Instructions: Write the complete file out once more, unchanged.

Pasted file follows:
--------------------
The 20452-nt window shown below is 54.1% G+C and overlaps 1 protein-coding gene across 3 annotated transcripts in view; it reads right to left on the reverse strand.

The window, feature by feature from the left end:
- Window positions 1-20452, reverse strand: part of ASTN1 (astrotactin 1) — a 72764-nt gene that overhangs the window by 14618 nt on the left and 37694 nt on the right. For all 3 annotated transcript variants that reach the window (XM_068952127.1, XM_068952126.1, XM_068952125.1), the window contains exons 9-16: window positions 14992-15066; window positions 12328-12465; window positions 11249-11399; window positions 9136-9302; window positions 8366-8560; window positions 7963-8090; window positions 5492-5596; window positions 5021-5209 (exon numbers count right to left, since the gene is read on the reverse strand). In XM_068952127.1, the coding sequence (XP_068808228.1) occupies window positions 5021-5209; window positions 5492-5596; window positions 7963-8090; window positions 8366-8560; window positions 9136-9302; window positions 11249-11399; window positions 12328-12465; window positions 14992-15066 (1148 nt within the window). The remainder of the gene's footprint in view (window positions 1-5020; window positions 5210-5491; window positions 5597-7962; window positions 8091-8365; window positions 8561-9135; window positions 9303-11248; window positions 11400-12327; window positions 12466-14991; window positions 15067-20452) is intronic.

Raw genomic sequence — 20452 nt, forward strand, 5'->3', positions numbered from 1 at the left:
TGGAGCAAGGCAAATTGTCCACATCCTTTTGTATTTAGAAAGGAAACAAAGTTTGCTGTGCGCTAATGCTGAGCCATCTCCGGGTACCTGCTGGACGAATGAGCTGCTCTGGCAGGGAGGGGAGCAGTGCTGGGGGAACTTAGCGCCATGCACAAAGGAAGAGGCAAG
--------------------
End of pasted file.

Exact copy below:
The 20452-nt window shown below is 54.1% G+C and overlaps 1 protein-coding gene across 3 annotated transcripts in view; it reads right to left on the reverse strand.

The window, feature by feature from the left end:
- Window positions 1-20452, reverse strand: part of ASTN1 (astrotactin 1) — a 72764-nt gene that overhangs the window by 14618 nt on the left and 37694 nt on the right. For all 3 annotated transcript variants that reach the window (XM_068952127.1, XM_068952126.1, XM_068952125.1), the window contains exons 9-16: window positions 14992-15066; window positions 12328-12465; window positions 11249-11399; window positions 9136-9302; window positions 8366-8560; window positions 7963-8090; window positions 5492-5596; window positions 5021-5209 (exon numbers count right to left, since the gene is read on the reverse strand). In XM_068952127.1, the coding sequence (XP_068808228.1) occupies window positions 5021-5209; window positions 5492-5596; window positions 7963-8090; window positions 8366-8560; window positions 9136-9302; window positions 11249-11399; window positions 12328-12465; window positions 14992-15066 (1148 nt within the window). The remainder of the gene's footprint in view (window positions 1-5020; window positions 5210-5491; window positions 5597-7962; window positions 8091-8365; window positions 8561-9135; window positions 9303-11248; window positions 11400-12327; window positions 12466-14991; window positions 15067-20452) is intronic.

Raw genomic sequence — 20452 nt, forward strand, 5'->3', positions numbered from 1 at the left:
TGGAGCAAGGCAAATTGTCCACATCCTTTTGTATTTAGAAAGGAAACAAAGTTTGCTGTGCGCTAATGCTGAGCCATCTCCGGGTACCTGCTGGACGAATGAGCTGCTCTGGCAGGGAGGGGAGCAGTGCTGGGGGAACTTAGCGCCATGCACAAAGGAAGAGGCAAG